IIoT began to change human-centered roles. However, organizations attach more importance to IIoT strategies.
While the Industrial Internet of Things (IIoT) will see automation disrupt the nature of traditionally human-centred roles, people will still be a fundamentally important element in the success of your IIoT strategy.
Staffing requirements will become increasingly talent-driven, which calls for manufacturers to develop comprehensive employee value propositions which have a focus on continual training and development. It is likely, therefore, that the leading manufacturers of tomorrow, will have fewer employees, but a more specialised, connected and productive workforce.
In an IIoT era, technicians will be able to receive task allocations to their smart device about an impending machine breakdown. Corrective measures, real-time analytics and diagnostics can be visible through smart glasses allowing the technician to repair the asset efficiently. Should a technician face a particularly challenging task, they can connect with an off-site senior engineer who has visibility into what the technician is working on and can assist them to solve the problem. As the senior engineer outlines the necessary sequence of steps, the technician can use an LED laser pointer to clarify specific instructions, removing subjectivity and improving safety.
Scheduling field staff in service management roles can be automated to have the right technician at the right location, at the right time. When a technician completes a task, they can quickly and easily record new information about the site and the asset which serves to update knowledgebase materials and aid continuous improvement.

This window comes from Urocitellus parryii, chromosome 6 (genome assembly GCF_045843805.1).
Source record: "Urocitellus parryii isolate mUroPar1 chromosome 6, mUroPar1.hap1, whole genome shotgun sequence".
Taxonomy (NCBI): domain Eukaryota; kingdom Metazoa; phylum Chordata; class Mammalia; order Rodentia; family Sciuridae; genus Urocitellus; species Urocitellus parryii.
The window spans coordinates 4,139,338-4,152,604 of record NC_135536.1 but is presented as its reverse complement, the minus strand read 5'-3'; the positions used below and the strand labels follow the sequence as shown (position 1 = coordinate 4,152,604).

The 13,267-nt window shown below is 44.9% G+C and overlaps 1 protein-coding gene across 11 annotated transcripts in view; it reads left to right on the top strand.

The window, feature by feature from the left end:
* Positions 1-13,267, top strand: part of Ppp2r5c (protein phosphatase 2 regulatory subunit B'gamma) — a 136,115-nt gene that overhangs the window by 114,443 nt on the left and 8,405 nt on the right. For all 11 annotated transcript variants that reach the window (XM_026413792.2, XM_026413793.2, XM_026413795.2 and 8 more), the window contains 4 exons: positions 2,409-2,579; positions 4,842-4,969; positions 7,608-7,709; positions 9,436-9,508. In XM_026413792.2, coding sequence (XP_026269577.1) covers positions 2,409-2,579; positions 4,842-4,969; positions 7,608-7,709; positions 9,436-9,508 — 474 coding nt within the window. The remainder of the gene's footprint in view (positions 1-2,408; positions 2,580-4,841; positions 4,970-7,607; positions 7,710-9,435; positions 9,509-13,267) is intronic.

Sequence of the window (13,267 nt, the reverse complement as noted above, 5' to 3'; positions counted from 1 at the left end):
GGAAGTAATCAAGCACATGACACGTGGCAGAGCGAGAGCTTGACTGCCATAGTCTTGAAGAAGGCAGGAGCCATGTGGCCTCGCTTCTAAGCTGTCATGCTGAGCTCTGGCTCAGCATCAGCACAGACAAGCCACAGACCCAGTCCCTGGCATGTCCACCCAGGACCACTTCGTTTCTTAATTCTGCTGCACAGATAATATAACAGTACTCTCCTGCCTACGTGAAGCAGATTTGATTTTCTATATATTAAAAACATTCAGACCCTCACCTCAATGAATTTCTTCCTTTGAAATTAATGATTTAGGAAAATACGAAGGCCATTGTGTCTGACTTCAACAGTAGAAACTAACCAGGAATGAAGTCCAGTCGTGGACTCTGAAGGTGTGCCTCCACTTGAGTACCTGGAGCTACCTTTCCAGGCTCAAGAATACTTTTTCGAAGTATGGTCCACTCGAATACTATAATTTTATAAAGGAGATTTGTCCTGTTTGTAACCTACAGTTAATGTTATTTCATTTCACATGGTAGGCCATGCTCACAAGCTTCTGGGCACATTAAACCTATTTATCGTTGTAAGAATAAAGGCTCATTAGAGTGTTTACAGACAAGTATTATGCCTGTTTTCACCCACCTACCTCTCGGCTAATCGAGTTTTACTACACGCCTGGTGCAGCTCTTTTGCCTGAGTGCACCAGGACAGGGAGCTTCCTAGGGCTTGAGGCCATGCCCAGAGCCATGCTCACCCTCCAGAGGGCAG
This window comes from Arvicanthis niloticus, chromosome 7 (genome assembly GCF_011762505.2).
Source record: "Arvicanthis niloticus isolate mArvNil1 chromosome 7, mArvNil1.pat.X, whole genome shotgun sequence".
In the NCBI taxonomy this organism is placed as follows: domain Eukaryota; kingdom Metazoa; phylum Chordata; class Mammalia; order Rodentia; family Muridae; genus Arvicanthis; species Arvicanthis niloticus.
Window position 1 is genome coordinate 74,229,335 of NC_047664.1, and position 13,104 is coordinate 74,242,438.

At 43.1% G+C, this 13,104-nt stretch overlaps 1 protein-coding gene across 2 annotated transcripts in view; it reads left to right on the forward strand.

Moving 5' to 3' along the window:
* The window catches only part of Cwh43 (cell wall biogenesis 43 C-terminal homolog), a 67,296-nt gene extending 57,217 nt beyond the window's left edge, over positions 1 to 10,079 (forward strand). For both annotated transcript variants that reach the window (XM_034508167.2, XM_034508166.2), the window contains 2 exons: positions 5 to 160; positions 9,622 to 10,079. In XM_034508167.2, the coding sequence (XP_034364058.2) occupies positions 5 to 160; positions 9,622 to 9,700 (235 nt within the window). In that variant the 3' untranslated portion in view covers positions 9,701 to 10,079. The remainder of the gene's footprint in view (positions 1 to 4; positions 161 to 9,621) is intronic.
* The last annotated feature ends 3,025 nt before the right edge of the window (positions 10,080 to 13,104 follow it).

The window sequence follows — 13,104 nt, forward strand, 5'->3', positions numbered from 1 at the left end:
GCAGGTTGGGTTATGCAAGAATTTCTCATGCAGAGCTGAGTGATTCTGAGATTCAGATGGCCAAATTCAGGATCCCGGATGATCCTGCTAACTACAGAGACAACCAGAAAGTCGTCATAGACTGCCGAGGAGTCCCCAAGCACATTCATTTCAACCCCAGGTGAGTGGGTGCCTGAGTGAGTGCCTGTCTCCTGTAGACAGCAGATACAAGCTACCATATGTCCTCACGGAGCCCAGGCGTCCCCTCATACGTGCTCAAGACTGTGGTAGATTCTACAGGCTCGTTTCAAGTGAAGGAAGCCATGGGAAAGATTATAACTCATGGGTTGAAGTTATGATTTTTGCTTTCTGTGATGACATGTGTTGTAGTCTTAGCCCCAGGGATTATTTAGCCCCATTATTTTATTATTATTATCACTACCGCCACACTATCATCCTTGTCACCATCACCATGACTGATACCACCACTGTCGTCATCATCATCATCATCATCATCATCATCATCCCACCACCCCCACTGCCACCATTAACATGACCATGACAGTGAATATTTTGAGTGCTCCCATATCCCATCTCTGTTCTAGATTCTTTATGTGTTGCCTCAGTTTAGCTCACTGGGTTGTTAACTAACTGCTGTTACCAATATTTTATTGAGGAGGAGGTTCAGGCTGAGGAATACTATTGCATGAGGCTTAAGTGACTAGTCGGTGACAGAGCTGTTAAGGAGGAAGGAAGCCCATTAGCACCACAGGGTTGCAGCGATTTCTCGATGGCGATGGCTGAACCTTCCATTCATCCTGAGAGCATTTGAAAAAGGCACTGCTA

In emergencies, personalised directions to evacuation meeting points can be provided to workers, while real-time insights into risk factors of staff in different site areas can be provided to emergency service personnel.
The role of a connected worker will be increasingly focused on adding value, rather than the completion of repetitive tasks. It is likely that these workers will be enabled to exercise greater levels of discretion and judgement which can positively affect their job satisfaction and result in greater retention.
An empowered, knowledgeable, connected and loyal workforce is a valuable asset. When human resources optimise the processes which are driven by intelligent machines, the connected factory as a whole learns, adapts and improves. As a result, further advanced analytics are generated, which, in turn, creates new opportunities for refinement and optimisation by both the connected worker and the intelligent machine.
As a manufacturer adopting IIoT, managing the personnel and training requirements will be a key challenge. Terri Hiskey, vice president for Product Marketing, Manufacturing Portfolio at Epicor Software provides valuable insights into how to prepare for this challenge and a range of others, in this Q&A.
https://erpnews.com/v2/wp-content/uploads/2019/04/IIoT.jpg400600katiehttps://erpnews.com/v2/wp-content/uploads/2018/10/[email protected]katie2019-04-16 11:30:402019-04-16 09:47:47Critical Component for the Success of Your IIoT Strategy; The Connected Worker
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